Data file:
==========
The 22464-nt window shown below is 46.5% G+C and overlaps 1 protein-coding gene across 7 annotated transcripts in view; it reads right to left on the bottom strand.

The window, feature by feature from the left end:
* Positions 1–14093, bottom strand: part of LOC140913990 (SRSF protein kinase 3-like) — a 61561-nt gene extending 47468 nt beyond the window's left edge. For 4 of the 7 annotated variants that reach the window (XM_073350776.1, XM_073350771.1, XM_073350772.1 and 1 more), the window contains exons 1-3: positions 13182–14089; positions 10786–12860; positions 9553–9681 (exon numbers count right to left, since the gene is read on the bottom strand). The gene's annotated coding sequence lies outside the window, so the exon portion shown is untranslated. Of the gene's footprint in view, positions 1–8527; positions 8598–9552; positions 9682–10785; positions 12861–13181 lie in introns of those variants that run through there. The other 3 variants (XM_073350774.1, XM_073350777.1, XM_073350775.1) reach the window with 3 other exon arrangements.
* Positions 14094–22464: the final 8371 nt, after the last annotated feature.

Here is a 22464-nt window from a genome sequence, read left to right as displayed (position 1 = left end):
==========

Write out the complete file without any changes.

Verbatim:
The 22464-nt window shown below is 46.5% G+C and overlaps 1 protein-coding gene across 7 annotated transcripts in view; it reads right to left on the bottom strand.

The window, feature by feature from the left end:
* Positions 1–14093, bottom strand: part of LOC140913990 (SRSF protein kinase 3-like) — a 61561-nt gene extending 47468 nt beyond the window's left edge. For 4 of the 7 annotated variants that reach the window (XM_073350776.1, XM_073350771.1, XM_073350772.1 and 1 more), the window contains exons 1-3: positions 13182–14089; positions 10786–12860; positions 9553–9681 (exon numbers count right to left, since the gene is read on the bottom strand). The gene's annotated coding sequence lies outside the window, so the exon portion shown is untranslated. Of the gene's footprint in view, positions 1–8527; positions 8598–9552; positions 9682–10785; positions 12861–13181 lie in introns of those variants that run through there. The other 3 variants (XM_073350774.1, XM_073350777.1, XM_073350775.1) reach the window with 3 other exon arrangements.
* Positions 14094–22464: the final 8371 nt, after the last annotated feature.

Here is a 22464-nt window from a genome sequence, read left to right as displayed (position 1 = left end):